Thursday, May 31, 2007

Abstract Factory: Part III

In this post I'm going to address a couple of issues left out in the discussion of the abstract factory pattern. If you haven't read the earlier discussions in regards to this pattern you can see them here and here.

The abstract factory pattern is a useful and highly used pattern and sometimes we automatically pick this pattern without thinking about the consequences or without asking the question what value does the pattern add? Or does it limit the design in any way?

Like most patterns Abstract Factory also has negative aspects and concerns that have to be thought about before actually trying to use it. In most situations where we need to support multiple competing technologies (i.e. the database example in previous discussions) or we want our client code to be absolutely free of hard coded creation commands (the 'new' keyword) this pattern looks like it's doing the job perfectly but we should always consider the negative aspects too:

Abstract Factory does not support adding new products. (what I mean by support is support without the need for re-coding)

As I explained in the previous discussions one of the main features of this pattern is that adding new product families is a breeze. You just develop your new product family (in the database example I would develop the classes that would communicate with my new database technology), create a product family concrete factory (the class inheriting from AbstractFactory and in charge of the actual product creations) and your set to go. You don't need to change even a single line of code in your previous implementation and with a little help from reflection we can plug in our new family of products, change the config file to start using the new family and presto! It works.

BUT what if you wanted to add a new product? Take a look at the previous example discussed in part 1 of my abstract factory discussion, the diagram below summarizes it:



What if we needed to add a SupplierAccess as a new product how could we go about doing that? Well the pattern doesn't give you any features for adding new products and the truth is in design scenarios where adding a new product is going to happen quite often you shouldn't be using this pattern. It's just too much trouble:

In this example to add a the new SupplierAccess product we would have to change the AbstractFactory class to define a new abstract method called CreateSupplier which in turn would return an ISupplierAccess interface. We would have to create the new interface and create an implementation for the new interface for every single product family that we already have (i.e. the Oracle & SQL product families) and then change the current implementation of all our concrete factories (the SQLFactory & OracleFactory classes) to implement the new create method. This is the biggest possible mess we could have gotten ourselves into. Basically every package (or worst yet every .net assembly) in the original design has to be modified to support the change.

As I mentioned before this pattern is not suitable for situations where you have a lot of new products being added to the system, in these situations you should look into the prototype pattern or other patterns (I will hopefully get around to talk about these in later posts).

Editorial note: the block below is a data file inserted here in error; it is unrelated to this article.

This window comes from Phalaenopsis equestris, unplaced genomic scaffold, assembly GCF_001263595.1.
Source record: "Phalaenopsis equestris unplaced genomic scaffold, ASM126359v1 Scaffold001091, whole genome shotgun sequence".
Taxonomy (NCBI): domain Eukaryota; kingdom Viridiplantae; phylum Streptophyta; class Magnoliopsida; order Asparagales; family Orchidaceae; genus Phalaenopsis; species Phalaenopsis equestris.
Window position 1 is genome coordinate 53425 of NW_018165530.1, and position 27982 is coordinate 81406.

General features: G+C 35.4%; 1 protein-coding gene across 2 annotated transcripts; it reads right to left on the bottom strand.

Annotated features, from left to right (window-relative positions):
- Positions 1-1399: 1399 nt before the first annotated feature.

Overkill

As is the case with many design patterns you don't want to use a pattern in a situation where it's overkill. Obviously if your requirements specifically state that you are going to have only one product family why would you design it using this pattern? If you have only one product type (or have identified only one so far) why would you use this pattern (what's the use of a factory with just one single create method)? But there are also situations where the patterns use might seem to be overkill but really isn't. For example:

Suppose we are developing a system that is going to support two and only two database technologies: SQL Server & Oracle. We have 7 or 8 product types and we first think of the abstract factory pattern then turn it down on the grounds that it's overkill. It's overkill due to the fact that we are not going to support any other product families in the future. There is going to be only two product families!!! Is it overkill? Well let's see what happens if we want to implement this using specific features of each technology but not use this pattern (or any other pattern that is aimed at solving this problem). In one way or another we would end up with this kind of code:


class WarehouseAccess {
public void Save(some data) {
if (IsInSQLMode) {
// SQL Server specific code
}
else {
// Oralce specific code
}
}
/* the rest of the code */
}

The above code has many problems one of which is logical cohesion (which is a very bad level of cohesion). We have put two completely different pieces of code in one place (the SQL and the Oracle implementation). We are also adding an extra if statement in the path of a save (although an 'if statement' might be a very inexpensive code addition, but it's still something extra). Also from a development/maintenance point of view we have two different code types which might need different programmers to work on them, they will require different assemblies to be referenced and namespaces to be imported, etc.

All the mentioned problems seem trivial but from a "clean code" perspective & a performance perspective implementing the abstract factory pattern here is worth while.

2 comments:

Kevin Jones said...

Thanks for the well structured and informative factory posts

avadhraj said...

it was very nice article, and i think this is about the web design so i have a information also that Web Design Services, Neosoft Technologies are experts in Website Designing, Portal Development, Web Re-designing, Corporate Branding, CD/DVD Authoring etc.